(PhysOrg.com) -- A new study led by the U.S, National Oceanic and Atmospheric Administration (NOAA) shows that tiny particles that make their way all the way up into the stratosphere may be offsetting a global rise in temperatures due to carbon emissions. And while scientists cannot yet say with any certainty where exactly the particles are coming from, they are saying that they have confidence that such particles have likely muted global temperature gains by as much as a third of what they would have been. They team, led by John Daniel, a physicist at the NOAA Earth System Research Laboratory (ESRL) in Boulder, CO, has published their results in Science.
The new research has focused on aerosols, the tiny solid or liquid particles that exist in the atmosphere that can affect global temperatures, such as when Mt. Pinatubo in the Philippines, erupted in 1991 causing a worldwide average decrease in temperature of 1 degree Celsius for more than a year. The cooling is not the result of the ash, notes co-author Susan Soloman, but from the sulfur dioxide that is thrust all the way up into the stratosphere, where it oxidizes and adds to the sun reflecting properties of other already existing particles.
The team focused on the most recent decade because of the relative absence of massive volcanic eruptions , giving them a more clear environmental view of how much impact minor volcanic eruptions and human activities have on the amount of aerosols in the atmosphere and thus global temperatures. To find out what was going on, they used both ground based data and information from satellites such as Cloud-Aerosol Lidar and Infrared Pathfinder Satellite Observations (Calipso), to measure the amount of aerosols in the atmosphere and at what altitudes.
NOAA has released a statement outlining the results of the study, and in it Daniel, says, stratospheric aerosol increased surprisingly rapidly in that time, almost doubling during the decade, which forms the basis of the teams conclusions that such aerosols are responsible for the slowdown in increased temperatures that scientist around the world have been expecting due to greenhouse gas emissions.
The surprising aspect of the study is the large amount of aerosols found during a period when there werent any giant volcanoes going off, which leads researches to wonder if the aerosols are from the combined effects of multiple small eruptions, or human activity, such as the particles emitted from coal fired power plants, particularly in Asia, where such plants have multiplied in recent years. One thing the research is not able to tell us is what impact aerosols will likely have in the future, because of the uncertainty of their origin, which means there is no way to tell at this point if there will be more, or less of them, which means scientists can only guess if the temperature muting will continue to offset global warming from current and future carbon emissions.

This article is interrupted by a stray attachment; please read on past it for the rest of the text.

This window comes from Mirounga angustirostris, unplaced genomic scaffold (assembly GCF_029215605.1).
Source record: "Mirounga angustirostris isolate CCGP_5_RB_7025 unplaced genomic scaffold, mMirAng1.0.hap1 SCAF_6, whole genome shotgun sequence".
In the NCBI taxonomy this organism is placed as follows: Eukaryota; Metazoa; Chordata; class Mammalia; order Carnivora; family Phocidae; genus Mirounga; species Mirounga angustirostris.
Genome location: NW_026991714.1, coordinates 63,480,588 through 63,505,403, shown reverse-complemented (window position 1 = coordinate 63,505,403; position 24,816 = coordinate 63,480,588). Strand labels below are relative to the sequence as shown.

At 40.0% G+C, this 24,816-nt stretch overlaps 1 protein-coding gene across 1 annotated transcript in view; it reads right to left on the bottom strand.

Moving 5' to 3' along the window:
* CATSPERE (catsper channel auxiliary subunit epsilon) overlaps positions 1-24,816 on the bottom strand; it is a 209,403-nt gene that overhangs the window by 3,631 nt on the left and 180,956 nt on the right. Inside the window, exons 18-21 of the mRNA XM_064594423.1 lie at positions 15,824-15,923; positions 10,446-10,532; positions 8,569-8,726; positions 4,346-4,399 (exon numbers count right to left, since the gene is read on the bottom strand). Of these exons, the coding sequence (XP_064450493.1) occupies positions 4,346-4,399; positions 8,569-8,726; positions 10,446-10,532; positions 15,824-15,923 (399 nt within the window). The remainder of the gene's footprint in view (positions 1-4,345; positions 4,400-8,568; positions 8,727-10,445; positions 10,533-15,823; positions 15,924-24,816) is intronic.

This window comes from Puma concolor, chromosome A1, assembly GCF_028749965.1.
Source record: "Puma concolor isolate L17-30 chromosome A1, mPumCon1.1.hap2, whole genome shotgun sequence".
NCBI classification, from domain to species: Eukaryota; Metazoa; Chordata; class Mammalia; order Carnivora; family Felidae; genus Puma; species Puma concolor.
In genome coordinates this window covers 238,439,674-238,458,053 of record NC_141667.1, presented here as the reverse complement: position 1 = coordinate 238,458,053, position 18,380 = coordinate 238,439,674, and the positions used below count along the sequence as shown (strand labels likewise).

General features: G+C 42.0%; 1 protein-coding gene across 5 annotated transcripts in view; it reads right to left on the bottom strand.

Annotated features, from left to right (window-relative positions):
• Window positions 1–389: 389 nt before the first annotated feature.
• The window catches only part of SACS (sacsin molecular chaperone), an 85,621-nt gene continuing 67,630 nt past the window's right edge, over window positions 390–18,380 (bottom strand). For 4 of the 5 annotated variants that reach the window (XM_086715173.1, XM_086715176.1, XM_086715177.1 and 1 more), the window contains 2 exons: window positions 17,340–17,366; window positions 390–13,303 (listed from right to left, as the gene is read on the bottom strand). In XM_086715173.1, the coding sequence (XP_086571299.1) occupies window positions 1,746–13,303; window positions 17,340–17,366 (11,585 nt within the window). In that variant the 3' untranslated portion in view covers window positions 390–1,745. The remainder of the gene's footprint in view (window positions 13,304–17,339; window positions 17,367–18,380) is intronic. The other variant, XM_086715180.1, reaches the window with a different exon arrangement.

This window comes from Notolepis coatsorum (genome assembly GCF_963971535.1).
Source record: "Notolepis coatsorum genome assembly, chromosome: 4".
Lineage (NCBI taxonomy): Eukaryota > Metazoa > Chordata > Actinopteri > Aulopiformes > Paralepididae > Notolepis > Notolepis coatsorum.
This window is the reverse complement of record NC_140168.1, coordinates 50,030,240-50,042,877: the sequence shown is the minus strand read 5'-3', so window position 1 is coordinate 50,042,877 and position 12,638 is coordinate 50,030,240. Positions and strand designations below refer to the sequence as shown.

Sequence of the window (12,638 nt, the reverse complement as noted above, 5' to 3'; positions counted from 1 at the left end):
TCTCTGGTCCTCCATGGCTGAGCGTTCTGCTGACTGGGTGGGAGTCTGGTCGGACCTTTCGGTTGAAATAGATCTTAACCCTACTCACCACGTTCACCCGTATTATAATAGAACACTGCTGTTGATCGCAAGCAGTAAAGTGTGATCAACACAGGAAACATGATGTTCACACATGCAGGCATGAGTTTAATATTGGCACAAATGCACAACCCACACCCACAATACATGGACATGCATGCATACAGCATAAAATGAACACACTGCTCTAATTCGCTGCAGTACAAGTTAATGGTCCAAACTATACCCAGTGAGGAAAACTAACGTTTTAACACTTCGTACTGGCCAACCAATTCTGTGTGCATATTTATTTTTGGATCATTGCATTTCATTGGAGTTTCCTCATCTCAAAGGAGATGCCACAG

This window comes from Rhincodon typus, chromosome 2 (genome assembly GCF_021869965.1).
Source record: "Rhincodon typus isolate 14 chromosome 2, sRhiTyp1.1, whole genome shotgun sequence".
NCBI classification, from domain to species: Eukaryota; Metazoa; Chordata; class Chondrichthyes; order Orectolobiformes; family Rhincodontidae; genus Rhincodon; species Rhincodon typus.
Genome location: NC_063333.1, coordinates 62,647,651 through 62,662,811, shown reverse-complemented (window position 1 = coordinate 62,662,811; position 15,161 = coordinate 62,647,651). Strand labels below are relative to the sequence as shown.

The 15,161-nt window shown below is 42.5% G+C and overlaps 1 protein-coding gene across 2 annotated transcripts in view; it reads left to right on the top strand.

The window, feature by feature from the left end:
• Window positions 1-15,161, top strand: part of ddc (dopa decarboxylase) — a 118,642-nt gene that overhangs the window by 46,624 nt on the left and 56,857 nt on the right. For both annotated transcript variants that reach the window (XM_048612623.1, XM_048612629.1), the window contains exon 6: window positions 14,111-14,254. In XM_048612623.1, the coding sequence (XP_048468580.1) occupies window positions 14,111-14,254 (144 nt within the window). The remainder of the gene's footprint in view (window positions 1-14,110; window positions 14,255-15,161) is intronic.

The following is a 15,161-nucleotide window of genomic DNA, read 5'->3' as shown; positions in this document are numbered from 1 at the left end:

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More information: The Persistently Variable Background Stratospheric Aerosol Layer and Global Climate Change, Science DOI:10.1126/science.1206027
Recent measurements demonstrate that the background stratospheric aerosol layer is persistently variable rather than constant, even in the absence of major volcanic eruptions. Several independent data sets show that stratospheric aerosols increased in abundance since 2000. Near-global satellite aerosol data imply a negative radiative forcing due to stratospheric aerosol changes over this period of about 0.1 W/m2, reducing the recent global warming that would otherwise have occurred. Observations from earlier periods are limited but suggest an additional negative radiative forcing of about 0.1 W/m2 from 1960 to 1990. Climate model projections neglecting these changes would continue to overestimate the radiative forcing and global warming in coming decades if these aerosols remain present at current values or increase.